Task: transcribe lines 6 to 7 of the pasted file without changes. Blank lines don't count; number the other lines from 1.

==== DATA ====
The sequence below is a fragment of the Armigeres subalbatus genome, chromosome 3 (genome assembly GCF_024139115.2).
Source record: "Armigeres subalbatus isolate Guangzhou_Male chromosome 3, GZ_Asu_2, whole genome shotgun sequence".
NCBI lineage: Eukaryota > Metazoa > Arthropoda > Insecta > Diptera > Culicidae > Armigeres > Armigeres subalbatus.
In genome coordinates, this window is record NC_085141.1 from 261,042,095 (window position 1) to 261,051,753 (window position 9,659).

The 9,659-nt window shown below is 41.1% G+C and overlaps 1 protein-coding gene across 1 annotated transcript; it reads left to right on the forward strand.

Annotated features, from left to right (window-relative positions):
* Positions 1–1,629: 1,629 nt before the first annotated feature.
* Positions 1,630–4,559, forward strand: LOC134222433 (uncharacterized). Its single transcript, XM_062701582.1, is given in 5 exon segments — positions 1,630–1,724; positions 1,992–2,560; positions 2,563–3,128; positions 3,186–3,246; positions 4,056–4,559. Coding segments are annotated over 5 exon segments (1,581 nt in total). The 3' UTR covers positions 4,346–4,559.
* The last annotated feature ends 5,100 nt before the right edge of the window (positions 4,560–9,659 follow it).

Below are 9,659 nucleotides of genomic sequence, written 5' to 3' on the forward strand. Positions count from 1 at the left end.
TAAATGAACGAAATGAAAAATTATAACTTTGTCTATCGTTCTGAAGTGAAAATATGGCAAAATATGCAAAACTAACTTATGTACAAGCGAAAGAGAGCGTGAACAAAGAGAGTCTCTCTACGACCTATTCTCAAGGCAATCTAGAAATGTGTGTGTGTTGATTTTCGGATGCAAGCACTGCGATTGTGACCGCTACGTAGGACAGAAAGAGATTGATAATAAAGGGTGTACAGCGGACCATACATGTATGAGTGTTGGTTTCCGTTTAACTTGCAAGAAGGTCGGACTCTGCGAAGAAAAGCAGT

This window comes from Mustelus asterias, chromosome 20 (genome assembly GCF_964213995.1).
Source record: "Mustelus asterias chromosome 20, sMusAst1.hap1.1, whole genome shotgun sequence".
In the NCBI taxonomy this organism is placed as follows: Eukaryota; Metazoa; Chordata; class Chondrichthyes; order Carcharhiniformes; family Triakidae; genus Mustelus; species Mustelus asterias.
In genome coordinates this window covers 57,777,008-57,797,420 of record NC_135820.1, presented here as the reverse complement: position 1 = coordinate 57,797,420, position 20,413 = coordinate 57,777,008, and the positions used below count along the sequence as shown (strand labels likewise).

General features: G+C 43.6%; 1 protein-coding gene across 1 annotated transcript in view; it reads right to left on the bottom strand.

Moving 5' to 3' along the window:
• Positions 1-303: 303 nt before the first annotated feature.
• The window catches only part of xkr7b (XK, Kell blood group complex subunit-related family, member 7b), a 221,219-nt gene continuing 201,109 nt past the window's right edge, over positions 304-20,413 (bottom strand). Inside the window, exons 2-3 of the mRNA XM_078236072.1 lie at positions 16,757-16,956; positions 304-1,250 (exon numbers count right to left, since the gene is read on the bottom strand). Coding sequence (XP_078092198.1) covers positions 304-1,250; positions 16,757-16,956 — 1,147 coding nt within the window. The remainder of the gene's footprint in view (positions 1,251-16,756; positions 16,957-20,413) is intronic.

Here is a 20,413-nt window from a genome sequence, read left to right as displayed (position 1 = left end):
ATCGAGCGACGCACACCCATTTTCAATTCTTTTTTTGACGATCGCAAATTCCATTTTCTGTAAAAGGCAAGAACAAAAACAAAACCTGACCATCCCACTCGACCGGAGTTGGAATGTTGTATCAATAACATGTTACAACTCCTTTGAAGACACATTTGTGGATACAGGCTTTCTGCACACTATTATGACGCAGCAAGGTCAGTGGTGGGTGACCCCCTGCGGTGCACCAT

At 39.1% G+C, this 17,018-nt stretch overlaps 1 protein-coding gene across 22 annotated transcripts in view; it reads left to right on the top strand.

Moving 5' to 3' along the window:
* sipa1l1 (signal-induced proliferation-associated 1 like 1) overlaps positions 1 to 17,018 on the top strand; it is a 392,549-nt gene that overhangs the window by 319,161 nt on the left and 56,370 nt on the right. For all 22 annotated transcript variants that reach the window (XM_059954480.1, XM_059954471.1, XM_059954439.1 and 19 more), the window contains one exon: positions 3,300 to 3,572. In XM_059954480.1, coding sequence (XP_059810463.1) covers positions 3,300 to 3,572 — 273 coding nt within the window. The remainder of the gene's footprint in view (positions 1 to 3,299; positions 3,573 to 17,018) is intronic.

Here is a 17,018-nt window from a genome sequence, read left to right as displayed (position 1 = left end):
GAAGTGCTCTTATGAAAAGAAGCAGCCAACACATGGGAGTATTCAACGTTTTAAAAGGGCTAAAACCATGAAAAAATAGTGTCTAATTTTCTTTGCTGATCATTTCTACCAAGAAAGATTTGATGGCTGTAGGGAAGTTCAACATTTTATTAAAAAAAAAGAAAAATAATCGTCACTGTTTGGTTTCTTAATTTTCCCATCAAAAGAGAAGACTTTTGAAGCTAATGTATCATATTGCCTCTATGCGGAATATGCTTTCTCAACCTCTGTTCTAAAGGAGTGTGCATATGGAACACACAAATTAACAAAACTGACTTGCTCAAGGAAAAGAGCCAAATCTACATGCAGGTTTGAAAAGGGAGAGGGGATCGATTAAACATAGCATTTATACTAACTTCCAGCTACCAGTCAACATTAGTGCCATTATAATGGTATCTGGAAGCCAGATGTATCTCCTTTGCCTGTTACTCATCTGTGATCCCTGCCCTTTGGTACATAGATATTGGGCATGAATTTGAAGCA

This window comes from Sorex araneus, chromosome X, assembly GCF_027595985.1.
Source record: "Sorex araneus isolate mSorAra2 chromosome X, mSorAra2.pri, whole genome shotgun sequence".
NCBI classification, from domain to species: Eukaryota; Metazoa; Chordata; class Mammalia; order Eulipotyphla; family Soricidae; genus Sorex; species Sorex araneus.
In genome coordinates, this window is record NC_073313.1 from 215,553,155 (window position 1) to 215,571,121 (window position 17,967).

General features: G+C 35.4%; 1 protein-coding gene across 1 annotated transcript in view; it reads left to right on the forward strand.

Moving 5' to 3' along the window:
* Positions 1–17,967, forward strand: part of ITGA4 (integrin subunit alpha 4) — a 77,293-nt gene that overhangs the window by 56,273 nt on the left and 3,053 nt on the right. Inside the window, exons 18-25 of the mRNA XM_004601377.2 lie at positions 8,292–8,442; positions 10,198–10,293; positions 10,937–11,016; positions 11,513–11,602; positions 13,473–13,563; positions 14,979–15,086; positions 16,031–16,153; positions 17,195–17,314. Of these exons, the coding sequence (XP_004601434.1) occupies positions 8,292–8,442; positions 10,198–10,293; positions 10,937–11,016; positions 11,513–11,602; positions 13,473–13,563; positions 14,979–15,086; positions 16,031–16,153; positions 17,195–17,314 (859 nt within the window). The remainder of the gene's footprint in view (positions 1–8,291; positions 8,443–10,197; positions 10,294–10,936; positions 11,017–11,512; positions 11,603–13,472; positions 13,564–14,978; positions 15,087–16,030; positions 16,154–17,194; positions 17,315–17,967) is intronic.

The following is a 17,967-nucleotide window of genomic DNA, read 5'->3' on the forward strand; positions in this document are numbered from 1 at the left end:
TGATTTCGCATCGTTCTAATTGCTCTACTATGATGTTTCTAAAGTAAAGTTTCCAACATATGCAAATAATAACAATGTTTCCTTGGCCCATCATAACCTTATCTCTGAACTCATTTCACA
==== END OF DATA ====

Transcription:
Annotated features, from left to right (window-relative positions):
* Positions 1–1,629: 1,629 nt before the first annotated feature.